Research from Material Focus warned that ‘fast tech’ was becoming as big an issue as fast fashion.
Nearly half a billion small electrical items, such as headphones, cables and disposable vapes, were thrown away last year, research shows.
The study from Material Focus warned that “fast tech” items could become an issue that outstrips so-called fast fashion.
Its research found that last year, more than half a billion fast tech items were purchased, with about 90% of those (471 million) quickly being thrown away.
The group said it included 260 million disposable vapes, 26 million cables, 29 million LED, solar and decorative lights and 9.8 million USB sticks – all of which ended up in landfill.
Ahead of International E-Waste Day on Saturday, Material Focus said it wanted to remind consumers that anything with a plug, battery or cable can be recycled.
Scott Butler, executive director of Material Focus, said: “Fast tech is seriously rivalling fast fashion, and is causing similar headaches.
“People should think carefully about buying some of the more frivolous fast tech items in the first place.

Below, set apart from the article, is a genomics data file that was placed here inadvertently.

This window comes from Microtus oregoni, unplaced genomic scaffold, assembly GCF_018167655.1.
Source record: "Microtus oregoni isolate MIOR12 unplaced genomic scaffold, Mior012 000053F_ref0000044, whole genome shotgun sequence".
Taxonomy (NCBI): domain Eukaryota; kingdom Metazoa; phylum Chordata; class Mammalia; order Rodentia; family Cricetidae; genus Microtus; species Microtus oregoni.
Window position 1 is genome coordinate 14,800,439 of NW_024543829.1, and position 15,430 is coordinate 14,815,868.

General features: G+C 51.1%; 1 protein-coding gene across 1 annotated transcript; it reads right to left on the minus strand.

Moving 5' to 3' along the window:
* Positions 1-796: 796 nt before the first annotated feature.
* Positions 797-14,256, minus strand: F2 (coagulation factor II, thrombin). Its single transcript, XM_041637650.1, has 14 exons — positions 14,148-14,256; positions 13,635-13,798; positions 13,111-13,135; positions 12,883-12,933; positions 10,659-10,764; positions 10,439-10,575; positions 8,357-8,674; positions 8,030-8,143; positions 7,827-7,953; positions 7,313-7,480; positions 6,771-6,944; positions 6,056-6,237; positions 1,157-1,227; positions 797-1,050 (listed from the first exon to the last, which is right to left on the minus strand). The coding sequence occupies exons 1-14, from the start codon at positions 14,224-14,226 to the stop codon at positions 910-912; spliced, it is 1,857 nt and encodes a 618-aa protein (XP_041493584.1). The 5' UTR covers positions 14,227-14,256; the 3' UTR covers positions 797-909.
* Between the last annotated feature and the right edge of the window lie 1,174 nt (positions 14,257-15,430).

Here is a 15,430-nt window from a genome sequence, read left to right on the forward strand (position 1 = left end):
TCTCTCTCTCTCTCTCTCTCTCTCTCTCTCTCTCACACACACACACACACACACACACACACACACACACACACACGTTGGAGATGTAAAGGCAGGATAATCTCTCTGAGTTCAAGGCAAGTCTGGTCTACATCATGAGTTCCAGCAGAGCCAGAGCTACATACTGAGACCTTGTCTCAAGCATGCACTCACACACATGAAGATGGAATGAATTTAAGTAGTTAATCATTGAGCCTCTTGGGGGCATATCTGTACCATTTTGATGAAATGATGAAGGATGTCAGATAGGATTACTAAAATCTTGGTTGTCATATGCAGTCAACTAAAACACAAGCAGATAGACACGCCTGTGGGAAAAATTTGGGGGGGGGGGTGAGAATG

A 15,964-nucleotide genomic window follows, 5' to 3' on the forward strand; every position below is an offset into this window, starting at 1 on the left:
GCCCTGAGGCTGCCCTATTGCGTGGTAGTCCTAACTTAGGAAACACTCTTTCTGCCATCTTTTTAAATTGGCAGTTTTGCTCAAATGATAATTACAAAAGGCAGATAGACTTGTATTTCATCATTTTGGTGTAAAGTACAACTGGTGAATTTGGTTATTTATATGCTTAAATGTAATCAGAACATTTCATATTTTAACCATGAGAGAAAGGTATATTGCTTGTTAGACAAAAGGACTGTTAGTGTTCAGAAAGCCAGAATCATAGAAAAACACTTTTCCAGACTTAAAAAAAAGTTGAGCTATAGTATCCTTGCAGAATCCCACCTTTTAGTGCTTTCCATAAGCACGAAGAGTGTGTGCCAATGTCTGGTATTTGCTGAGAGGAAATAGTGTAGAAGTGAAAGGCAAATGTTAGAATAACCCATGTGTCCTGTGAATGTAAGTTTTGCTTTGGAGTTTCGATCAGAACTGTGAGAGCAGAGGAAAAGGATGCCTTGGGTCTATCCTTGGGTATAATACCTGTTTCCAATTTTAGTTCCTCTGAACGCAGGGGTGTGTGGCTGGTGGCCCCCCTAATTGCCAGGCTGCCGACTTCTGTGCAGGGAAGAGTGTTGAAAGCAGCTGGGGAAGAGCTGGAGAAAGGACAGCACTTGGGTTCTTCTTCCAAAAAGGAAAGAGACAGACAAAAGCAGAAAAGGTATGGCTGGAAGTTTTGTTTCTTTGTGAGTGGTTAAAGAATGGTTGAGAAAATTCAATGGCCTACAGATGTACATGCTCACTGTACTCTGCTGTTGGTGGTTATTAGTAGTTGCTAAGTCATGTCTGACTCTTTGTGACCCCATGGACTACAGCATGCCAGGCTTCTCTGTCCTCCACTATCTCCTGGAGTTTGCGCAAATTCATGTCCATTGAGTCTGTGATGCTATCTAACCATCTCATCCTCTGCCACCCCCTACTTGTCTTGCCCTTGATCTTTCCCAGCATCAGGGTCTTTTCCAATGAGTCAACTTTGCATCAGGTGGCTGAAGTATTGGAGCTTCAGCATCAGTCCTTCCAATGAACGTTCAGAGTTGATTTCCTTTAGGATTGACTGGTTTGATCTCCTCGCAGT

“But as fast tech items are quite cheap and small, people may not realise that they contain valuable materials and will just pop them in the bin, meaning we lose everything inside them instead of recycling them into something new.
“We want to get the message across that anything with a plug, battery or cable can be recycled and there’s somewhere near you to do it.
“The scale of the issue is huge, but there’s an easy solution – just as the trend for recycling and repurposing fashion has grown and grown, we want to encourage the nation to recycle fast tech, guilt and fuss-free.”
The group said the falling price of smaller electrical items was a contributing factor in the rise of fast tech waste, but warned that the issue was only a part of a wider problem around electrical waste in the UK.
According to Material Focus research, there are 880 million unused electricals in UK homes currently, an increase of 67% over the last three years, with the average household now having 30 items it does not use.